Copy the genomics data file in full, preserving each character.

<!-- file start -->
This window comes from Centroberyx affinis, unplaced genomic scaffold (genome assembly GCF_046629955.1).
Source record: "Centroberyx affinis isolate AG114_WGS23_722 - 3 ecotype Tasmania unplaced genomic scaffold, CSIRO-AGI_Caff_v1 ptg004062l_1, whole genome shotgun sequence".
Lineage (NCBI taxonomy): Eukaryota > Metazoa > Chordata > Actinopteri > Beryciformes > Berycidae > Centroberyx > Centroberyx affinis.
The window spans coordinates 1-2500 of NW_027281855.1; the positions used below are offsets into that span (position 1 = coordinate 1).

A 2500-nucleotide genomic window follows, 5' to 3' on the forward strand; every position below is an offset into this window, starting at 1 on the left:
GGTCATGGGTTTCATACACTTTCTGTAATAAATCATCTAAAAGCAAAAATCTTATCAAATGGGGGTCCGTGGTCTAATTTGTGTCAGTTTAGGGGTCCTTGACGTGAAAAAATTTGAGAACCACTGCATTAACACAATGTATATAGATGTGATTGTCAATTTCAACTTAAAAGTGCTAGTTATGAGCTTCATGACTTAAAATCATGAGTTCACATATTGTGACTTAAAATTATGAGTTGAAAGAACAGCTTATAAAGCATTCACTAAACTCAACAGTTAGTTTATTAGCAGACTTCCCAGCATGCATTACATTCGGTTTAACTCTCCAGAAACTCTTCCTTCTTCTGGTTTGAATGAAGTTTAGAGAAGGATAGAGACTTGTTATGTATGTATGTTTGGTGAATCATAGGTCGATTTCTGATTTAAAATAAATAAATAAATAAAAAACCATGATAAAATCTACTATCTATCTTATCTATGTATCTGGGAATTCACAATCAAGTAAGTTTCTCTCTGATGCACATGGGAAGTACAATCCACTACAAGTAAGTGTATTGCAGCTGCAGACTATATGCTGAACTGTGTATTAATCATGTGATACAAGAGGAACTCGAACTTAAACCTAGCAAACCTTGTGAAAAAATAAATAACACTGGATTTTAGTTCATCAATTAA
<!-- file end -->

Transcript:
This window comes from Centroberyx affinis, unplaced genomic scaffold (genome assembly GCF_046629955.1).
Source record: "Centroberyx affinis isolate AG114_WGS23_722 - 3 ecotype Tasmania unplaced genomic scaffold, CSIRO-AGI_Caff_v1 ptg004062l_1, whole genome shotgun sequence".
Lineage (NCBI taxonomy): Eukaryota > Metazoa > Chordata > Actinopteri > Beryciformes > Berycidae > Centroberyx > Centroberyx affinis.
The window spans coordinates 1-2500 of NW_027281855.1; the positions used below are offsets into that span (position 1 = coordinate 1).

A 2500-nucleotide genomic window follows, 5' to 3' on the forward strand; every position below is an offset into this window, starting at 1 on the left:
GGTCATGGGTTTCATACACTTTCTGTAATAAATCATCTAAAAGCAAAAATCTTATCAAATGGGGGTCCGTGGTCTAATTTGTGTCAGTTTAGGGGTCCTTGACGTGAAAAAATTTGAGAACCACTGCATTAACACAATGTATATAGATGTGATTGTCAATTTCAACTTAAAAGTGCTAGTTATGAGCTTCATGACTTAAAATCATGAGTTCACATATTGTGACTTAAAATTATGAGTTGAAAGAACAGCTTATAAAGCATTCACTAAACTCAACAGTTAGTTTATTAGCAGACTTCCCAGCATGCATTACATTCGGTTTAACTCTCCAGAAACTCTTCCTTCTTCTGGTTTGAATGAAGTTTAGAGAAGGATAGAGACTTGTTATGTATGTATGTTTGGTGAATCATAGGTCGATTTCTGATTTAAAATAAATAAATAAATAAAAAACCATGATAAAATCTACTATCTATCTTATCTATGTATCTGGGAATTCACAATCAAGTAAGTTTCTCTCTGATGCACATGGGAAGTACAATCCACTACAAGTAAGTGTATTGCAGCTGCAGACTATATGCTGAACTGTGTATTAATCATGTGATACAAGAGGAACTCGAACTTAAACCTAGCAAACCTTGTGAAAAAATAAATAACACTGGATTTTAGTTCATCAATTAA